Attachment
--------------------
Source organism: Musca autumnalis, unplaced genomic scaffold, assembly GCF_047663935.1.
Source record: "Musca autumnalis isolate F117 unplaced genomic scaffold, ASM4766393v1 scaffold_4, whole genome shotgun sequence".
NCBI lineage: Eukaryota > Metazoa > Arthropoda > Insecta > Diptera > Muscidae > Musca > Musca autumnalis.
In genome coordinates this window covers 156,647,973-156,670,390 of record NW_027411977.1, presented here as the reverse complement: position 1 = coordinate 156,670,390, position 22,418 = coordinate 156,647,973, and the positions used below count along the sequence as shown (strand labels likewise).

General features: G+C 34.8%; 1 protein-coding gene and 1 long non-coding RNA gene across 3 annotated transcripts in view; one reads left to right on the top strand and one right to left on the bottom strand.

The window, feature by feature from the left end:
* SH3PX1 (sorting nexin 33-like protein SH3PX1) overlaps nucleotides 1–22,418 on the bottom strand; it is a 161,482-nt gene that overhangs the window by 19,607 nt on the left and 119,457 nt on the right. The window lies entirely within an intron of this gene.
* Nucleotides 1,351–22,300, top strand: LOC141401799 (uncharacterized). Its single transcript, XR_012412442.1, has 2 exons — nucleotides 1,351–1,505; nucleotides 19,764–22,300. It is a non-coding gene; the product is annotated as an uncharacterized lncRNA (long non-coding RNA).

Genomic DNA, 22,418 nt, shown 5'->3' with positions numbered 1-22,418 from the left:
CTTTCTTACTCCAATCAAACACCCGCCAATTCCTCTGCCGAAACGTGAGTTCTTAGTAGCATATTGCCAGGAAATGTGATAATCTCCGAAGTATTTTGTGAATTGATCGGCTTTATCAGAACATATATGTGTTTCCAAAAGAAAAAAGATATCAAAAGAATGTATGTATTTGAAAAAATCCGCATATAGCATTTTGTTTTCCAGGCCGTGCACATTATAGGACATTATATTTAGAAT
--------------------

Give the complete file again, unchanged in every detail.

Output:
Source organism: Musca autumnalis, unplaced genomic scaffold, assembly GCF_047663935.1.
Source record: "Musca autumnalis isolate F117 unplaced genomic scaffold, ASM4766393v1 scaffold_4, whole genome shotgun sequence".
NCBI lineage: Eukaryota > Metazoa > Arthropoda > Insecta > Diptera > Muscidae > Musca > Musca autumnalis.
In genome coordinates this window covers 156,647,973-156,670,390 of record NW_027411977.1, presented here as the reverse complement: position 1 = coordinate 156,670,390, position 22,418 = coordinate 156,647,973, and the positions used below count along the sequence as shown (strand labels likewise).

General features: G+C 34.8%; 1 protein-coding gene and 1 long non-coding RNA gene across 3 annotated transcripts in view; one reads left to right on the top strand and one right to left on the bottom strand.

The window, feature by feature from the left end:
* SH3PX1 (sorting nexin 33-like protein SH3PX1) overlaps nucleotides 1–22,418 on the bottom strand; it is a 161,482-nt gene that overhangs the window by 19,607 nt on the left and 119,457 nt on the right. The window lies entirely within an intron of this gene.
* Nucleotides 1,351–22,300, top strand: LOC141401799 (uncharacterized). Its single transcript, XR_012412442.1, has 2 exons — nucleotides 1,351–1,505; nucleotides 19,764–22,300. It is a non-coding gene; the product is annotated as an uncharacterized lncRNA (long non-coding RNA).

Genomic DNA, 22,418 nt, shown 5'->3' with positions numbered 1-22,418 from the left:
CTTTCTTACTCCAATCAAACACCCGCCAATTCCTCTGCCGAAACGTGAGTTCTTAGTAGCATATTGCCAGGAAATGTGATAATCTCCGAAGTATTTTGTGAATTGATCGGCTTTATCAGAACATATATGTGTTTCCAAAAGAAAAAAGATATCAAAAGAATGTATGTATTTGAAAAAATCCGCATATAGCATTTTGTTTTCCAGGCCGTGCACATTATAGGACATTATATTTAGAAT